This prospect is my alibi for ultimately claiming that the physical is more emotional and lucid than
we at face value consider, and vice versa. When I have spent a thousand additional hours tailoring the 3D
sculpted visuals of Story Generating Apparatus alone, separate from the computation and scripting of the
game, there of course comes with it the nagging baggage that “indeed, the digital is physical, thou shalt deal
with it.” After modeling all 2.4 million polygons of a Debordian spectacle in form of a Southwestern
American mall, the builder of such an environment commonly falls in love with the more or less tangible
form of their creation. Especially one of such emotional and cognitive investment. The lines have blurred,
for social interest has blurred between what is physical and directly the dream of some architect or what is
emotional and the dream of a society. My aesthetic is grounded in this liberal crusade for the ‘invisible’.
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Two in-game virtual reality stills of mall/memory locations. Movie Theater and San Francisco.

Technology wants to be like us, and we kind of want to be more like it. And we’re going through a
period now of incredible uncertainty and a huge ethical negotiation of how technology and us see the world
and how that changes. [28] James Bridle underscores this as one of the few marquee paradigms of the New
Aesthetic: not particularly an art movement in the vein of Surrealism or Impressionism, nor a fortune
cookie level superstition designed to have an arrive-and-proceed effect. It is a synthesis of the visual
language of how humans see the world now ‘as’ machines. The boom of children who dreamed of seeing a
worldly architecture based on their various nostalgia of VHS rewind screens and 8-bit pixilation have now
assimilated control of occupations mapping those dreams on city walls and towers. Apparatus makes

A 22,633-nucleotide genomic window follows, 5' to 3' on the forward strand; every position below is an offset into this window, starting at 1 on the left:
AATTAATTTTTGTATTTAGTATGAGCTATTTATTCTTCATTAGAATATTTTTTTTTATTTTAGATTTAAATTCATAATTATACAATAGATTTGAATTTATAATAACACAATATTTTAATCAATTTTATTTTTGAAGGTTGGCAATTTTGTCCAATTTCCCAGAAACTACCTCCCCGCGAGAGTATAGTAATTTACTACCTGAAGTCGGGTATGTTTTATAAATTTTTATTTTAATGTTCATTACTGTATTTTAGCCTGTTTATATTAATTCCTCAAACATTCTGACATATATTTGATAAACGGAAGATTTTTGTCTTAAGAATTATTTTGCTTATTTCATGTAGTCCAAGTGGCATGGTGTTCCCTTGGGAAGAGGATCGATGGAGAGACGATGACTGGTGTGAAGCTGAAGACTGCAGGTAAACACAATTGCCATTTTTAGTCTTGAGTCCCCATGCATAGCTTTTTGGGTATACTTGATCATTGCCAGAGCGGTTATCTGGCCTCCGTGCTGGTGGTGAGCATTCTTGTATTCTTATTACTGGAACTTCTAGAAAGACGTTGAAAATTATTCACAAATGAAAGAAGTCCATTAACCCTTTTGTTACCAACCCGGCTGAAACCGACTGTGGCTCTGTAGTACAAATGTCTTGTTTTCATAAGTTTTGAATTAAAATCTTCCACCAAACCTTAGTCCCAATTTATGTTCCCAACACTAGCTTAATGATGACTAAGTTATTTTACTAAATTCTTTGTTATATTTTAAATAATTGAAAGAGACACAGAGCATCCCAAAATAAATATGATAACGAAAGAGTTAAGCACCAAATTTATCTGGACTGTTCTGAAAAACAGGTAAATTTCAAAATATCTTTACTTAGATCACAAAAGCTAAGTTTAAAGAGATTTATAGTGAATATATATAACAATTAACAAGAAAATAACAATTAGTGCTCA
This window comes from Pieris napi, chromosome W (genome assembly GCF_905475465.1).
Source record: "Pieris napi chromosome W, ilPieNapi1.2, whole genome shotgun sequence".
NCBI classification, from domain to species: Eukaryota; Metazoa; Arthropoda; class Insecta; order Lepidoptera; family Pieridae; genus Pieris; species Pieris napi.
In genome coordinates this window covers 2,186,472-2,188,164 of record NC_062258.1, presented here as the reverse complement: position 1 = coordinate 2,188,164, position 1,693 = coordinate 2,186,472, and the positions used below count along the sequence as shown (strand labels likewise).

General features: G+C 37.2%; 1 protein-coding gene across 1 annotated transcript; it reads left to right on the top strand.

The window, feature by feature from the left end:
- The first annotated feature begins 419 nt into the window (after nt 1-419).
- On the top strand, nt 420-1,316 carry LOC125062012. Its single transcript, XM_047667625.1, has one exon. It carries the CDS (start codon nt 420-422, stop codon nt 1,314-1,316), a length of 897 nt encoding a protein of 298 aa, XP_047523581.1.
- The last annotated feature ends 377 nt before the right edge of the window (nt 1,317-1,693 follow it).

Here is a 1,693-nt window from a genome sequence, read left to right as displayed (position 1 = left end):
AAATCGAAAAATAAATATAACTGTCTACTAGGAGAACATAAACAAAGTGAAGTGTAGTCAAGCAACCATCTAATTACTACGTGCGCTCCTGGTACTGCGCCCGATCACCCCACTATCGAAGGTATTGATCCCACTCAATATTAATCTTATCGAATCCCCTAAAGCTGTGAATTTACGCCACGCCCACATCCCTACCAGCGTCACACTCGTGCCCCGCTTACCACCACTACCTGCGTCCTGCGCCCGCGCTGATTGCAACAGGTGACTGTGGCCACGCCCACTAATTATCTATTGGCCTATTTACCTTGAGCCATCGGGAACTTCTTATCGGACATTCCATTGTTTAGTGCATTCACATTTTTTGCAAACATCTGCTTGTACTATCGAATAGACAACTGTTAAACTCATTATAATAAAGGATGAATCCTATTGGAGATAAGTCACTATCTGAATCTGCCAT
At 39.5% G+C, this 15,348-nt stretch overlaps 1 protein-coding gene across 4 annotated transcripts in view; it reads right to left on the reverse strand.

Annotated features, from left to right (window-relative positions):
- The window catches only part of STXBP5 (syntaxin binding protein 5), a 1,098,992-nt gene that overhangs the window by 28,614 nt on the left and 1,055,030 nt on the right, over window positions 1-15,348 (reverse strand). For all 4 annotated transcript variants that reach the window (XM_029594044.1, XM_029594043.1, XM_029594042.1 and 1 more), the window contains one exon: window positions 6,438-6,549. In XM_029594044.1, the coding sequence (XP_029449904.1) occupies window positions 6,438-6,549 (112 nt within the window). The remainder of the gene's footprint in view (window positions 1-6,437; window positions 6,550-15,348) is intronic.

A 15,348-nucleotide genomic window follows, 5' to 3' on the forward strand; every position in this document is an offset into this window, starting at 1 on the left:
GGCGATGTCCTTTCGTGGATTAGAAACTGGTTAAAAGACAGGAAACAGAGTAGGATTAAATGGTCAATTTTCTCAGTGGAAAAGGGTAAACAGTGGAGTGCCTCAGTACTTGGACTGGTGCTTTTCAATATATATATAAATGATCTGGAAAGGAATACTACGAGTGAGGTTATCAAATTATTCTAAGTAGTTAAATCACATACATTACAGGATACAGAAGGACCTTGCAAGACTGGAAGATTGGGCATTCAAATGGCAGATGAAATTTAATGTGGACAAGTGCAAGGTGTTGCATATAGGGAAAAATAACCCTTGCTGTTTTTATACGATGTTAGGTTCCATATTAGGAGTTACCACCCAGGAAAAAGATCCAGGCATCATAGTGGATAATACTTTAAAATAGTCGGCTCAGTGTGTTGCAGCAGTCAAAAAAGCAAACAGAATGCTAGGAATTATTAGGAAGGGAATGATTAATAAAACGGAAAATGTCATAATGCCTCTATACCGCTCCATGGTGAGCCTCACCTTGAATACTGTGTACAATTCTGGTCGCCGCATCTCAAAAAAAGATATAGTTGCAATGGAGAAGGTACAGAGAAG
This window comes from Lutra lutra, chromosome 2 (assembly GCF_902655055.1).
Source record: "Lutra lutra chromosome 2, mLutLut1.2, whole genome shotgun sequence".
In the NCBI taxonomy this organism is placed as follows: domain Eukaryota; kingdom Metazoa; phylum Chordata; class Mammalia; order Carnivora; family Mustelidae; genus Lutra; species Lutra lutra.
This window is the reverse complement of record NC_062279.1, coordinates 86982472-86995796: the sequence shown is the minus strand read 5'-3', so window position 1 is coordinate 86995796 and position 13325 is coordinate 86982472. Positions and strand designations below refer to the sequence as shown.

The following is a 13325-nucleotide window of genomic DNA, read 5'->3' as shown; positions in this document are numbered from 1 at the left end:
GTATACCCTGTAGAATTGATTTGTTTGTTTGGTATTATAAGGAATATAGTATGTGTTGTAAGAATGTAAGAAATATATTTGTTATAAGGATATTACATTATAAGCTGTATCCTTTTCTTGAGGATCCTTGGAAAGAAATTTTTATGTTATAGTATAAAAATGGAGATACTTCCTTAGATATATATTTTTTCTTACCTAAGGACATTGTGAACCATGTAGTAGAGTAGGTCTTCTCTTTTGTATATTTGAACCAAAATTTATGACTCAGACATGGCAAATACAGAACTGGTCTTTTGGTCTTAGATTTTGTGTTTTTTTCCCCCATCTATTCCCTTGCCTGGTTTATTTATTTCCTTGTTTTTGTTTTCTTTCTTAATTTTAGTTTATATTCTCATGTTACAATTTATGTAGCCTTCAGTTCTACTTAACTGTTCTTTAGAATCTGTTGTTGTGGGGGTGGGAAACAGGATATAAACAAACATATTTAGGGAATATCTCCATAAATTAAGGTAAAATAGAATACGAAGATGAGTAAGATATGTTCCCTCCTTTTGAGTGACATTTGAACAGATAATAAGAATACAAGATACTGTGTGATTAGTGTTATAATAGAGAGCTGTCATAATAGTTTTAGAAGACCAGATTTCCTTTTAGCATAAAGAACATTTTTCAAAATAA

affluent commission of this precarious, visual ground, serving not merely as the fantasy which desires to
see a society embellished in glitch camouflage, but the social reality and stucco walls which this dream must
act upon to create a new aesthetic to begin with. It is crucial that attributes such as escape and desire are
not the ultimatum of the game’s narrative: there must be a Lacanian barrier from desire to bestow gravity
on the drama at hand. It is important for the machine (Chevy) to be interpreted as a human (myself), which
unsuspiciously and dumbfoundedly, is attained through the hell storm saturation of machine vision. In this
desperation to witness a world in dreamlike stills, wireframe and colour induced prismatics alike, is a
willpower to suggest that there is pain being clawed away from. That pain is evident among the white bread
walls of Crossroads Outlet Mall amidst unceremonious death. The dichotomy is an eccentric balance
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between the do-gooding farm boy archetype and battery-powered buzzing of Chinatown allure. They hardly
belong together, but through being melted in a same kettle, the resulting taste and formality of it is so right.

Examples of the New Aesthetic pervading in society. ‘Machinelike’ vision.

We might consider that a game operates in ‘virtual’ space, specifically as does Story Generating
Apparatus, but we should consider the potential as well that ‘processes do not occur in space, but define
their own spatial frame’. The institutional gallery space is not a leasable entity until it is first declared so by
a seeking buyer and director of correct mind to transform the space. There is nothing to prevent this space
from being reconfigured later from a chapel of ‘high art’ into the latest installation of a fast food empire. As
the author, when I assemble a mall in 3D sculpture from my memory which has been appropriated from
true to life experience, I wish to make the player believe in reality to a barred extent and define the space as
partially true. This is to additionally argue that because we play and experience immersive, exploration